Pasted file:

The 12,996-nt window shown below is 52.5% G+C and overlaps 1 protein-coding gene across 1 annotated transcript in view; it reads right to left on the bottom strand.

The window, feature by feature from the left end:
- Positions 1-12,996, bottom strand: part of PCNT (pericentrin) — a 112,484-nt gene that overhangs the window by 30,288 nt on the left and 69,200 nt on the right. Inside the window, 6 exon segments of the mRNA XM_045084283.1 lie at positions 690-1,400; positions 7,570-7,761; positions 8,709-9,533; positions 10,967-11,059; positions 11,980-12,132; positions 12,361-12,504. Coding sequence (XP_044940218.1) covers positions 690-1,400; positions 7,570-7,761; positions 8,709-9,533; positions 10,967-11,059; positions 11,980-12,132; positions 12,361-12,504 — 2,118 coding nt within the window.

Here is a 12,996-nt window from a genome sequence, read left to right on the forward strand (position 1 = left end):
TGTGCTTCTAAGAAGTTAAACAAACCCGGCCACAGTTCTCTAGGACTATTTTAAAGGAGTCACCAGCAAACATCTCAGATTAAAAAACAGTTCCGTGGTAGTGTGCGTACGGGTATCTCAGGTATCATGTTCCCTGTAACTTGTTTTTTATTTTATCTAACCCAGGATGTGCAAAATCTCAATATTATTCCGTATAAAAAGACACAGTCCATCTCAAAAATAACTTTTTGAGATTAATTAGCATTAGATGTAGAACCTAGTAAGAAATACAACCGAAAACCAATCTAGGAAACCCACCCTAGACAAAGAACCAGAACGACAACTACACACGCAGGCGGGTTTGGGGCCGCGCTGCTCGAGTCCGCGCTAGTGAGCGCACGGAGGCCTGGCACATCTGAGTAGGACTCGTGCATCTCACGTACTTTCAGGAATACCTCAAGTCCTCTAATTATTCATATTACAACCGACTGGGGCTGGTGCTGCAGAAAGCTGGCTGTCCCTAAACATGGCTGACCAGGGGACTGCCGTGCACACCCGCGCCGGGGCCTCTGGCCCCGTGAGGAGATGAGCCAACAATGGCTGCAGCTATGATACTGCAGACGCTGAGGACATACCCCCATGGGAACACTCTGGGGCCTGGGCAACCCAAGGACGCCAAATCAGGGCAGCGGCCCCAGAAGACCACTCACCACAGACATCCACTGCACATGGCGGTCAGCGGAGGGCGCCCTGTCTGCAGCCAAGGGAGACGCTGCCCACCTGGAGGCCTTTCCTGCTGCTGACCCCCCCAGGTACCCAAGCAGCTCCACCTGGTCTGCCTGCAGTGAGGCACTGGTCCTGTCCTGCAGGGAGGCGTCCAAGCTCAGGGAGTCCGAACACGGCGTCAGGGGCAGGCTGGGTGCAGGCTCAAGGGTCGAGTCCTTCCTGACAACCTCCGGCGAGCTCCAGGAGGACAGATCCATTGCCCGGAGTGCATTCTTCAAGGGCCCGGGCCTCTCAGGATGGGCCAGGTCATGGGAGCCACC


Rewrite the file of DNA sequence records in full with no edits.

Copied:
The 12,996-nt window shown below is 52.5% G+C and overlaps 1 protein-coding gene across 1 annotated transcript in view; it reads right to left on the bottom strand.

The window, feature by feature from the left end:
- Positions 1-12,996, bottom strand: part of PCNT (pericentrin) — a 112,484-nt gene that overhangs the window by 30,288 nt on the left and 69,200 nt on the right. Inside the window, 6 exon segments of the mRNA XM_045084283.1 lie at positions 690-1,400; positions 7,570-7,761; positions 8,709-9,533; positions 10,967-11,059; positions 11,980-12,132; positions 12,361-12,504. Coding sequence (XP_044940218.1) covers positions 690-1,400; positions 7,570-7,761; positions 8,709-9,533; positions 10,967-11,059; positions 11,980-12,132; positions 12,361-12,504 — 2,118 coding nt within the window.

Here is a 12,996-nt window from a genome sequence, read left to right on the forward strand (position 1 = left end):
TGTGCTTCTAAGAAGTTAAACAAACCCGGCCACAGTTCTCTAGGACTATTTTAAAGGAGTCACCAGCAAACATCTCAGATTAAAAAACAGTTCCGTGGTAGTGTGCGTACGGGTATCTCAGGTATCATGTTCCCTGTAACTTGTTTTTTATTTTATCTAACCCAGGATGTGCAAAATCTCAATATTATTCCGTATAAAAAGACACAGTCCATCTCAAAAATAACTTTTTGAGATTAATTAGCATTAGATGTAGAACCTAGTAAGAAATACAACCGAAAACCAATCTAGGAAACCCACCCTAGACAAAGAACCAGAACGACAACTACACACGCAGGCGGGTTTGGGGCCGCGCTGCTCGAGTCCGCGCTAGTGAGCGCACGGAGGCCTGGCACATCTGAGTAGGACTCGTGCATCTCACGTACTTTCAGGAATACCTCAAGTCCTCTAATTATTCATATTACAACCGACTGGGGCTGGTGCTGCAGAAAGCTGGCTGTCCCTAAACATGGCTGACCAGGGGACTGCCGTGCACACCCGCGCCGGGGCCTCTGGCCCCGTGAGGAGATGAGCCAACAATGGCTGCAGCTATGATACTGCAGACGCTGAGGACATACCCCCATGGGAACACTCTGGGGCCTGGGCAACCCAAGGACGCCAAATCAGGGCAGCGGCCCCAGAAGACCACTCACCACAGACATCCACTGCACATGGCGGTCAGCGGAGGGCGCCCTGTCTGCAGCCAAGGGAGACGCTGCCCACCTGGAGGCCTTTCCTGCTGCTGACCCCCCCAGGTACCCAAGCAGCTCCACCTGGTCTGCCTGCAGTGAGGCACTGGTCCTGTCCTGCAGGGAGGCGTCCAAGCTCAGGGAGTCCGAACACGGCGTCAGGGGCAGGCTGGGTGCAGGCTCAAGGGTCGAGTCCTTCCTGACAACCTCCGGCGAGCTCCAGGAGGACAGATCCATTGCCCGGAGTGCATTCTTCAAGGGCCCGGGCCTCTCAGGATGGGCCAGGTCATGGGAGCCACC